By Lucy Worsely
His Tudor costume weighs a ton, held together by a complex arrangement of pins; there are no sewing-machine seams, zips or modern fastenings to simplify the laborious chore of dressing.
Yet Homeland star Damian Lewis is not only comfortable in King Henry VIII’s velvet robes, but is alarmed – and delighted – to discover character traits he shares with England’s most famous king.
Like Henry, he suffered concussion after an accident – though he tumbled from a motorbike, rather than from a steed during a vigorous bout of jousting.
I was intrigued to find Lewis shared the latest historical theory that the accident may have triggered great change in the monarch and led to his descent into tyranny and darkness.
‘I’ve suffered from concussion myself from a motorbike crash,’ he explains.
‘I spent three months afterwards getting into needless fights and suffering from bouts of depression, unable to watch TV or read because of migraines.
‘I would often not get dressed and just do puzzles in my flat.
‘So I think it’s absolutely plausible that it had an effect on Henry’s character.’
He adds: ‘I think we all have an understanding that Henry was a womanising, syphilitic, bloated, genocidal Elvis character.
‘But in the period I play him he had a 32in waist and was much taller than anyone else. His beautiful pale complexion was often remarked on.
‘I found that the grandiose, more paranoid, self-indulgent, self-pitying, cruel Henry emerged in the period after this.’
Lewis is playing King Henry in Wolf Hall, the ambitious six-part BBC television series based on Hilary Mantel’s Booker prize-winning novels Wolf Hall and Bring Up The Bodies. The programme will be screened on BBC2 this month.
After the success of the books, and the smash-hit stage play with the Royal Shakespeare Company, the stellar cast (with the likes of Mark Rylance, Claire Foy and Jonathan Pryce alongside Lewis) has made the TV production the most talked-about BBC drama in decades.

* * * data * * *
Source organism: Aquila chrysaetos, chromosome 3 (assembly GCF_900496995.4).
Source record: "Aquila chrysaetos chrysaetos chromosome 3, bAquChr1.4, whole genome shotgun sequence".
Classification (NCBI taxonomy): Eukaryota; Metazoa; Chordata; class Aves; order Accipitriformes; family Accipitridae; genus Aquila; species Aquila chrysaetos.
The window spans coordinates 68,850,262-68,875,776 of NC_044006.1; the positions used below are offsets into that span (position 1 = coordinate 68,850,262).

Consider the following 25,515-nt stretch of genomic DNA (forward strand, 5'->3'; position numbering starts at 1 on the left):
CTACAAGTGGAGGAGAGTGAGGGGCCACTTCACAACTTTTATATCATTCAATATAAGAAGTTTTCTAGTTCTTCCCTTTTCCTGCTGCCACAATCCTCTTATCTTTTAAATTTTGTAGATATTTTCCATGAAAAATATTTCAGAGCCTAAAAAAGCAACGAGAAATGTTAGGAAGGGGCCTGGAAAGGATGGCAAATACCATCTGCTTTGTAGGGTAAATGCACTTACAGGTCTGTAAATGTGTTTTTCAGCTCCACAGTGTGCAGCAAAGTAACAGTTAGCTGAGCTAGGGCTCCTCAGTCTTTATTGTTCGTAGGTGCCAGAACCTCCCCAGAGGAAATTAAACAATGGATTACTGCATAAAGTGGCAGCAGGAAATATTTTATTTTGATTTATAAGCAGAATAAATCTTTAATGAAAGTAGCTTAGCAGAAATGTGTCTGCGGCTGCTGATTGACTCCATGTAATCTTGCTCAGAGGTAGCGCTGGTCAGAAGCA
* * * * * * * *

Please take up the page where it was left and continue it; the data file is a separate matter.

On the day I have exclusive access to the set and actors, at Bristol Cathedral (one of 40 locations selected for filming), they are shooting the coronation of a heavily pregnant Anne Boleyn (played by Claire Foy).
Of Boleyn, Foy says: ‘I think she was born at the wrong time. She was really a modern woman who believed that she could rise above where she was born.
‘She didn’t see any restrictions on what her opinions should be, or what she could read. She was incredibly intelligent, especially about herself, what her charms were and weren’t.
‘She was obviously an incredible character with such spirit, but she was just that bit too much of a powerful opponent for Cromwell, so she had to go.’
There are 16 make-up artists among the production team of 80, and disarray is caused by the constant doffing of caps (there are eight minutes of cap-doffing in the entire series).
About 70 per cent of the cast are wearing either wigs or hairpieces, and the constant Tudor on-and-off takes its toll on them.
Also present are 74 courtiers, six bishops, six knights and four royal guards. (And still they don’t fill the cathedral.)
Foy reveals that the ‘baby bump’ is uncomfortable under her costume, and isn’t sure how to ‘prostrate’ herself to the ground before the altar.
With his customary attention to detail, director Peter Kosminsky asks me, as a historian, how she should do it.
We agree that two of Anne’s ladies in waiting should help their pregnant mistress down to the floor. Continue reading Accuracy is king in the most eagerly anticipated TV event of the year… but how does Wolf Hall stand up to the scrutiny of one historian?